There is a certain mystery to this wild corner of Georgian Bay, brought on by few roads, far too many islands for one short lifetime, and sparkling reefs just waiting for a southwest blow.
It’s a land that needs respect.
Never a hub of commerce, there was a time a few short decades ago, when steel magnates dreamed and schemed for a “Pittsburgh of the North” to spring from its shores. Distance, weather and her own secret ways kept this human intervention from happening. It’s our blessed luck, because today this land of rock, trees and water has become a paddler’s dream.
Nobody has really said for sure, but the northeast seems to begin at Parry Sound. It’s a good place to start. Historic and deep, “The Sound” has been home to people for thousands of years. To the west are the Mink and McCoy Islands, ancient summer home and fishing grounds for the Algonquians, the first people of the Bay.
In more recent times, the southern Minks were home to several families working some of the most productive fishing grounds on the Bay. Now, the is-lands are left mostly to themselves, with a few very determined summer residents. These rocky isles are some of the last as one looks to the open west. There is a special feeling to be camped out there and experience a westerly blow from a well-anchored tent! The Mink and McCoy group is lonely yet close. From Snug Harbour, a quiet cove north of Parry Sound, a three-hour paddle will bring you there. But those can be three long hours if the wind rises. Go with care.
Journeying north to Pointe au Baril, cottages, powerboats and summer people abound amongst the myriad channels. But for the intrepid paddler, a more solitary challenge awaits. Keeping to the outside, the Hangdog Reefs guard the near wilderness of the place where Bay water meets shore. Once past the Hang-dog, the coast becomes both quieter and tougher.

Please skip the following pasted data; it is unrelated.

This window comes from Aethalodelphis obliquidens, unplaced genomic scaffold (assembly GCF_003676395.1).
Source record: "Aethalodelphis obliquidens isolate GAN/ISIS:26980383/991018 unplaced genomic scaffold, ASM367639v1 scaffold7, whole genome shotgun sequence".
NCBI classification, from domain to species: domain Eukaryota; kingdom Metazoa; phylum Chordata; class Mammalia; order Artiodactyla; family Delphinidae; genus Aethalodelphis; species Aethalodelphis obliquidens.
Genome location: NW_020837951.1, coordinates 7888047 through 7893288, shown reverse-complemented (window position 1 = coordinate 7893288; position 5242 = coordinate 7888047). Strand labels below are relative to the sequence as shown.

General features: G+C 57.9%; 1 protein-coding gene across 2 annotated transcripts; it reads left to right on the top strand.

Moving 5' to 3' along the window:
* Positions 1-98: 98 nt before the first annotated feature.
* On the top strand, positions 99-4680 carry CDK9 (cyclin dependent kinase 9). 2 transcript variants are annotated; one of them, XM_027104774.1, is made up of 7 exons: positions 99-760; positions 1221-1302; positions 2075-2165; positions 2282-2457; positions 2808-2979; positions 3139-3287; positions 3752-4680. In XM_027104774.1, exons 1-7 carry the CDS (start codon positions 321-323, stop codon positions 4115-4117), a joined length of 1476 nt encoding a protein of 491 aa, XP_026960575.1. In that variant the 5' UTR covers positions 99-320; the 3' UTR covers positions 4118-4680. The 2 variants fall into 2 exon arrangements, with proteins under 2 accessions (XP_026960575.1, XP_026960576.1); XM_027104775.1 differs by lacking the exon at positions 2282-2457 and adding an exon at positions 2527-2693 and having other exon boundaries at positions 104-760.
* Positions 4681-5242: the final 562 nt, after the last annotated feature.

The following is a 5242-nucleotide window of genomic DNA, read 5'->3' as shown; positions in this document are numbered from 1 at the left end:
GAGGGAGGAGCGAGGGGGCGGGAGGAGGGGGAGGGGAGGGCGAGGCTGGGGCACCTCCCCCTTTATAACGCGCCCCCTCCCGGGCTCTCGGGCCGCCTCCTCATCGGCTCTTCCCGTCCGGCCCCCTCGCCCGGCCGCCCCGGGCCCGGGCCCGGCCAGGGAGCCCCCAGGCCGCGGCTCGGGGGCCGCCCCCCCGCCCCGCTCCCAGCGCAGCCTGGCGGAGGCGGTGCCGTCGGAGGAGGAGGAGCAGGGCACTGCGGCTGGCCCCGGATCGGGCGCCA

Perhaps the most difficult piece in a southwesterly blow is the Head Island Reefs. Innocent looking in a breeze, they need to be given a wide berth when things get wild. But the Bay gives back. The outlets of the Naiscoot River empty on this shore, and provide a wonderful refuge from Bay winds.
You can spend days exploring these calm channels.
North and beyond lies Byng Inlet, the mouth of the Magnetawan River, and home to the villages of Britt and Byng Inlet. A hundred years ago, the people there thrived on trees. Logs, floated down the “Mag,” were gathered, milled, boomed and shipped to insatiable southern markets. Much quieter now, today’s residents are a friendly, community-minded folk who have made their own way with the rugged landscape.
Byng is a good starting point for the real northeast corner of the Bay. A few kilometres up lies Champlain Island, site of an old fishing station and dotted with excellent camping spots. Paddling north, the Churchill Islands and the One Tree Island group appear. The latter is well out and exposed to the open Bay, but affords spectacular vistas for the adventurous traveller.
In this corner of the Bay, Key Harbour is the last access on the east shore. Be ready though for a 13 kilometre paddle up the inlet to Highway 69 and the nearest road connection. This distance, and the lack of other access has been the single most important reason why the area hasn’t been overrun with boats and people. Simply put, it takes some effort and will to get here. It could have been different.
The harbour of the Key was the site of iron ore loading docks back in the early 1900s. Huge deposits in northern Ontario were to be processed at the Key and shipped south. Some ore was transported, but developers finally realized the costs involved and shut it down, closing the door on a future of industrial development. For several decades afterwards, coal was shipped into the Key to supply rail operations farther north, but that activity too, quietly passed on.
Heading westward brings the Bay traveller to the French River Delta. The outlets of this famous river of the fur trade and the labyrinth of channels and smooth granite could be cheerfully explored for a life-time. Protection from Bay winds is gained here, and many a summer’s day can be whiled away in special spots, picking blueberries and swimming in the clear water. It’s a favourite place for boaters, but paddlers can escape by seeking the shallow channels and reefs where larger boats can’t venture.